To enable their children to attend a mainstream school, it is often the mothers who step up to fill the gap, according to the AMBA study (Everyday Burdens of Mothers of Children with Type 1 Diabetes: Effects on Employment and Need for Support in Everyday Life). “We supported the AMBA study, which documented that 39 percent of mothers of children with Type 1 diabetes reduce their working hours. 10 percent even gave up work altogether after receiving their child’s diabetes diagnosis, to help provide care in kindergarten and school. We can’t allow a diabetes diagnosis to go hand-in-hand with mothers facing an interrupted career and risk of poverty. School nurses would change that,” says Dr. med. Jens Kröger, diabetologist and Chairman of diabetesDE – Germany’s diabetes charity.


Despite the obvious advantages of having health professionals in schools, there is still no clear commitment from politicians, who remain unwilling to employ medical staff in German schools to better integrate children with chronic illnesses into mainstream education. For this reason, DDG and its working group Pediatric Diabetology, alongside diabetesDE, DGSPJ, ACHSE, BeKD, and DGKJ, launched an online campaign to raise awareness of the problem. By following the hashtag #InklusionStattAusgrenzung (inclusion not exclusion) on XLinkedIn and Facebook, anyone can follow and support the campaign. Please contact the relevant press offices to request materials.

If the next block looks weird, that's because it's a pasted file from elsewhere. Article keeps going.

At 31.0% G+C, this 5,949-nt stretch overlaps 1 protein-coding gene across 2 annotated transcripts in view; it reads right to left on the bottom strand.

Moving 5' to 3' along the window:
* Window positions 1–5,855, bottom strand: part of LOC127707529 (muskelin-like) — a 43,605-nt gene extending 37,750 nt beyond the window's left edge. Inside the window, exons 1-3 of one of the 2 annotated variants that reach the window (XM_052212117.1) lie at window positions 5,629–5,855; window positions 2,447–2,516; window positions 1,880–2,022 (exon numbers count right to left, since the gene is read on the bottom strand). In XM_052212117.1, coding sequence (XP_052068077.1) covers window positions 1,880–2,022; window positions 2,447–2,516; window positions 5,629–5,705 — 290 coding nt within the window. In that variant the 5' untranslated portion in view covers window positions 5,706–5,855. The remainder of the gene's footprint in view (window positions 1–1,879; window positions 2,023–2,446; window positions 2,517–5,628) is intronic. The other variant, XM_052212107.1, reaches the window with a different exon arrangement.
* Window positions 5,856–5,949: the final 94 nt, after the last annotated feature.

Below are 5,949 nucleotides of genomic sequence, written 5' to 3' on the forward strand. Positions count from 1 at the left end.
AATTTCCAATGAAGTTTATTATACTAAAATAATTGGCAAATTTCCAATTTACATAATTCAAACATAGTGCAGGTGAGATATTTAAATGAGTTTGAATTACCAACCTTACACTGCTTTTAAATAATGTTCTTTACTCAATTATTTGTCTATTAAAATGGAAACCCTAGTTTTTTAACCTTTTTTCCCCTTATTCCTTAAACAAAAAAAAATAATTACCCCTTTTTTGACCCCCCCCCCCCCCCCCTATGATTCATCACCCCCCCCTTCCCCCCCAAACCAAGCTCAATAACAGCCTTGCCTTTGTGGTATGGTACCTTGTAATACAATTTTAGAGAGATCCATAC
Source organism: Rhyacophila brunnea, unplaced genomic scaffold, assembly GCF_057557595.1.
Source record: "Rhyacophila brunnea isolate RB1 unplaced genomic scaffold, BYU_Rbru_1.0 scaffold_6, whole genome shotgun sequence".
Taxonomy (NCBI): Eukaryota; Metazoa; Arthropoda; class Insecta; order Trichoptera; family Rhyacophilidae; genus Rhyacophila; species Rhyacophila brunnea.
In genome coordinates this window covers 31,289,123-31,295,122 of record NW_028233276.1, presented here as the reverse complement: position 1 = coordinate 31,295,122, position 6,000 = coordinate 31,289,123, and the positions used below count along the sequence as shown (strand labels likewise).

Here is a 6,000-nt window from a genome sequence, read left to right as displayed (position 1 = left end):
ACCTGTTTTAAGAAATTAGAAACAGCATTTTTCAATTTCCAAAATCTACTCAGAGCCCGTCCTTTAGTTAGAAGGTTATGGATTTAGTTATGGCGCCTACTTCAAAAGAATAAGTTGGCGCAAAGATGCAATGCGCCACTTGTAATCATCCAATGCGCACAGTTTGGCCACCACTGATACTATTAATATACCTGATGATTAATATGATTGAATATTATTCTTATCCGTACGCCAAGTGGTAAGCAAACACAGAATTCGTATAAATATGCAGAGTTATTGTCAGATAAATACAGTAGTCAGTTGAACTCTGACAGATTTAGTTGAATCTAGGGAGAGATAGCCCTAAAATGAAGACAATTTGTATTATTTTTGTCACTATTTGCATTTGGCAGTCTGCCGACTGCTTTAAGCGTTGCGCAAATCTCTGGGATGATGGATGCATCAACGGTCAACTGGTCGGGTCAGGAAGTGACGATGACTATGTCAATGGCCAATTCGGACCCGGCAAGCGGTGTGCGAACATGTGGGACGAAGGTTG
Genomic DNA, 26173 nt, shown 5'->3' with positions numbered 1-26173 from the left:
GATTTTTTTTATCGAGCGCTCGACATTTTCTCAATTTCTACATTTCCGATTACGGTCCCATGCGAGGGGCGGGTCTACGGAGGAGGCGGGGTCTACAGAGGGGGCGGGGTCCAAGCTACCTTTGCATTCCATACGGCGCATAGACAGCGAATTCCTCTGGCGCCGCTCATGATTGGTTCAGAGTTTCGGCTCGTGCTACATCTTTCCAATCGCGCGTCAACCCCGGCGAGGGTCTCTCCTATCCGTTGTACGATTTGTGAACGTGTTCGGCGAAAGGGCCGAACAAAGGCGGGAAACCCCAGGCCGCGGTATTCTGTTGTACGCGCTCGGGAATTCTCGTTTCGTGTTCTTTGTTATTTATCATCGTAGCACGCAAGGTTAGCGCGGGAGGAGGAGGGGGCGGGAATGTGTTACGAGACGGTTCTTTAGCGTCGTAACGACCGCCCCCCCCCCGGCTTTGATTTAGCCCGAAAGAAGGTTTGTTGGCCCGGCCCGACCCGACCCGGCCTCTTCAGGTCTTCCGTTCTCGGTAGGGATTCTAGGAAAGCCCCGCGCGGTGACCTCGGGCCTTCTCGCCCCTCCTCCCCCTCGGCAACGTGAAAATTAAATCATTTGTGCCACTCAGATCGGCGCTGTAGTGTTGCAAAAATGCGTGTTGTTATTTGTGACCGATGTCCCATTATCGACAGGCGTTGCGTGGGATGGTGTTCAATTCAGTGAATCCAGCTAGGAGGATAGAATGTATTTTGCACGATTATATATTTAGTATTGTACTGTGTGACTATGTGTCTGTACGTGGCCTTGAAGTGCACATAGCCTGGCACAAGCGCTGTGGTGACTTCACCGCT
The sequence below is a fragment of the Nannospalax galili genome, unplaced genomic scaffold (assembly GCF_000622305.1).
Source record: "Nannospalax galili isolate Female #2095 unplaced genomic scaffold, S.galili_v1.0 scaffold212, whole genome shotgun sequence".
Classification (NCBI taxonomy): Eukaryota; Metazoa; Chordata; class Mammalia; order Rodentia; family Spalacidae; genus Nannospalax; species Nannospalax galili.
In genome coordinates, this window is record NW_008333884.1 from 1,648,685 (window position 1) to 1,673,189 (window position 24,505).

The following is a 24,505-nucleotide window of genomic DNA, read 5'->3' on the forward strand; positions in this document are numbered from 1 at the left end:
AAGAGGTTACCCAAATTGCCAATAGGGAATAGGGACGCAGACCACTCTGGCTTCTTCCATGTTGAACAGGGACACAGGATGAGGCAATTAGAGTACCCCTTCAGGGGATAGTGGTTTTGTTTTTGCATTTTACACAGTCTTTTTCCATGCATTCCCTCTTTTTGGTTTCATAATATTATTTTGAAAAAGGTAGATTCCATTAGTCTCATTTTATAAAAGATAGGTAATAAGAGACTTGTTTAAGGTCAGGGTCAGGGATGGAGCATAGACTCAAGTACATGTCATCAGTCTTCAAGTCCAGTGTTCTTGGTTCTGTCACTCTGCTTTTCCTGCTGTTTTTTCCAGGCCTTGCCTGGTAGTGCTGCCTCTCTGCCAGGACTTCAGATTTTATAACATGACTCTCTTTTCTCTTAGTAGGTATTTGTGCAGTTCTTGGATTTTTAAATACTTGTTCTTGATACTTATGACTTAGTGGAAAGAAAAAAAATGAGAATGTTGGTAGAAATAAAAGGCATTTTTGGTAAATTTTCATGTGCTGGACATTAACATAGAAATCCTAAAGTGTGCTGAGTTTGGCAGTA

The key demands of the #InklusionStattAusgrenzung campaign:

Inclusion not exclusion!

School health specialists promote inclusion of chronically-ill children in schools.

Turning point in schools!

School health specialists relieve the strain on parents, teachers and educators in everyday school life.

Chronic illness? I can handle that!

School health specialists support children and young people in managing their illness independently.

School for everyone!

Chronically-ill children have a right to schooling – regardless of their illness.

DDG in the social networks:





  1. Informationen zum Modellprojekt Schulgesundheitsfachkräfte der AWO: Mehr Gesundheit im Schulalltag | Schulgesundheitsfachkräfte (
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  3.  A. D-Hindenberg et Al.: Long-term Occupational Consequences for Families of Children with Type 1 Diabetes: The mothers take the burden, Diabetes Care 2021:44:2656-2663
  4. H. Sassmann: Wer ist gestresst, wann, warum und wie sehr? Elterliche Belastungen und Bedürfnisse in der Betreuung von Kindern mit Typ-1-Diabetes, Poster DDG 0522
  5. KiGGS-Studie:
  6. Presseunterlagen zur Pressekonferenz „Inklusion statt Ausgrenzung: Warum wir Kinder mit chronischen Krankheiten wie Diabetes an deutschen Grundschulen nicht allein lassen dürfen!“:
  7. DDG Positionspapier Schulgesundheitsfachkräfte:
  8. Alltagsbelastungen der Mütter von Kindern mit Typ 1 Diabetes: Auswirkungen auf Berufstätigkeit und Bedarf an Unterstützungsleistungen im Alltag (AMBA-Studie):